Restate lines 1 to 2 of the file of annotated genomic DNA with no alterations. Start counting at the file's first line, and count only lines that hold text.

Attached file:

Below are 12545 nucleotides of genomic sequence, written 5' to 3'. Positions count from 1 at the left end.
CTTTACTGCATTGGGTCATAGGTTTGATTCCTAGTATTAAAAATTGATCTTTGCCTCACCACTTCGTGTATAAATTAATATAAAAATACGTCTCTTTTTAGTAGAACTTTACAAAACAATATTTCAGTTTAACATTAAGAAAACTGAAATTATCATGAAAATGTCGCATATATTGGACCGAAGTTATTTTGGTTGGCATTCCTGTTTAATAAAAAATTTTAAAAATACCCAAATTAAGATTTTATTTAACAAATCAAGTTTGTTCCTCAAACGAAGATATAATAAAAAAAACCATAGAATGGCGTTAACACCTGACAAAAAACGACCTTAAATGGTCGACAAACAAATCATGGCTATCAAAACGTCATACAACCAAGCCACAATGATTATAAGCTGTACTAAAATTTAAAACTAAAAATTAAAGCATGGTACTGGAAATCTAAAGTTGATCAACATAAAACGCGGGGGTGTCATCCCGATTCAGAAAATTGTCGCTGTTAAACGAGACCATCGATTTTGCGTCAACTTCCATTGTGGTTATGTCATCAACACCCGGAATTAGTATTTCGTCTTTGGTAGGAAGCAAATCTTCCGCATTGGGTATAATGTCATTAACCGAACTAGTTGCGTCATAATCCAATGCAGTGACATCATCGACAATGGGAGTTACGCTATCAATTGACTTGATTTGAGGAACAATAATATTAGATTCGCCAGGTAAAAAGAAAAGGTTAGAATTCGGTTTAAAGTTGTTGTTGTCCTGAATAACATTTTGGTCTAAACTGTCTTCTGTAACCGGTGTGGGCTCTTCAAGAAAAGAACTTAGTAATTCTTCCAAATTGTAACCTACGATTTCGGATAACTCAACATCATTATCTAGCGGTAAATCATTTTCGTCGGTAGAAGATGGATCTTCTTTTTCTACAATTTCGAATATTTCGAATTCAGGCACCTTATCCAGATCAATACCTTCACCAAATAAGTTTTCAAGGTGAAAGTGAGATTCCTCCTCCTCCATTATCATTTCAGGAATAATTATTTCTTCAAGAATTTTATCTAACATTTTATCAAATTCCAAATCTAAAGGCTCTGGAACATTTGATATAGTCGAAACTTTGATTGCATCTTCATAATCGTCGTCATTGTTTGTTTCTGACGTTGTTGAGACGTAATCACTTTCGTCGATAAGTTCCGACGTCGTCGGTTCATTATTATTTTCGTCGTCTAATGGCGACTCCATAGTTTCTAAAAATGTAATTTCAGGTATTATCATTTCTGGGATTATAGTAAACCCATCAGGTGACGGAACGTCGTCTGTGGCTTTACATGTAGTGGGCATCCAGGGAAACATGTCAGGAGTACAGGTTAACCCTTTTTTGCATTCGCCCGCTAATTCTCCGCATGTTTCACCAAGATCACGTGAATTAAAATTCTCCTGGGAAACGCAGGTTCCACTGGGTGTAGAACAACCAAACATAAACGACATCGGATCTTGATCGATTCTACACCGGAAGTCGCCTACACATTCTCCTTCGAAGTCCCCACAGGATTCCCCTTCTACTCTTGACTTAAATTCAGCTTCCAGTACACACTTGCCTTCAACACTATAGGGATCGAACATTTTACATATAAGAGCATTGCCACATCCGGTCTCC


Below are 12545 nucleotides of genomic sequence, written 5' to 3'. Positions count from 1 at the left end.
CTTTACTGCATTGGGTCATAGGTTTGATTCCTAGTATTAAAAATTGATCTTTGCCTCACCACTTCGTGTATAAATTAATATAAAAATACGTCTCTTTTTAGTAGAACTTTACAAAACAATATTTCAGTTTAACATTAAGAAAACTGAAATTATCATGAAAATGTCGCATATATTGGACCGAAGTTATTTTGGTTGGCATTCCTGTTTAATAAAAAATTTTAAAAATACCCAAATTAAGATTTTATTTAACAAATCAAGTTTGTTCCTCAAACGAAGATATAATAAAAAAAACCATAGAATGGCGTTAACACCTGACAAAAAACGACCTTAAATGGTCGACAAACAAATCATGGCTATCAAAACGTCATACAACCAAGCCACAATGATTATAAGCTGTACTAAAATTTAAAACTAAAAATTAAAGCATGGTACTGGAAATCTAAAGTTGATCAACATAAAACGCGGGGGTGTCATCCCGATTCAGAAAATTGTCGCTGTTAAACGAGACCATCGATTTTGCGTCAACTTCCATTGTGGTTATGTCATCAACACCCGGAATTAGTATTTCGTCTTTGGTAGGAAGCAAATCTTCCGCATTGGGTATAATGTCATTAACCGAACTAGTTGCGTCATAATCCAATGCAGTGACATCATCGACAATGGGAGTTACGCTATCAATTGACTTGATTTGAGGAACAATAATATTAGATTCGCCAGGTAAAAAGAAAAGGTTAGAATTCGGTTTAAAGTTGTTGTTGTCCTGAATAACATTTTGGTCTAAACTGTCTTCTGTAACCGGTGTGGGCTCTTCAAGAAAAGAACTTAGTAATTCTTCCAAATTGTAACCTACGATTTCGGATAACTCAACATCATTATCTAGCGGTAAATCATTTTCGTCGGTAGAAGATGGATCTTCTTTTTCTACAATTTCGAATATTTCGAATTCAGGCACCTTATCCAGATCAATACCTTCACCAAATAAGTTTTCAAGGTGAAAGTGAGATTCCTCCTCCTCCATTATCATTTCAGGAATAATTATTTCTTCAAGAATTTTATCTAACATTTTATCAAATTCCAAATCTAAAGGCTCTGGAACATTTGATATAGTCGAAACTTTGATTGCATCTTCATAATCGTCGTCATTGTTTGTTTCTGACGTTGTTGAGACGTAATCACTTTCGTCGATAAGTTCCGACGTCGTCGGTTCATTATTATTTTCGTCGTCTAATGGCGACTCCATAGTTTCTAAAAATGTAATTTCAGGTATTATCATTTCTGGGATTATAGTAAACCCATCAGGTGACGGAACGTCGTCTGTGGCTTTACATGTAGTGGGCATCCAGGGAAACATGTCAGGAGTACAGGTTAACCCTTTTTTGCATTCGCCCGCTAATTCTCCGCATGTTTCACCAAGATCACGTGAATTAAAATTCTCCTGGGAAACGCAGGTTCCACTGGGTGTAGAACAACCAAACATAAACGACATCGGATCTTGATCGATTCTACACCGGAAGTCGCCTACACATTCTCCTTCGAAGTCCCCACAGGATTCCCCTTCTACTCTTGACTTAAATTCAGCTTCCAGTACACACTTGCCTTCAACACTATAGGGATCGAACATTTTACATATAAGAGCATTGCCACATCCGGTCTCC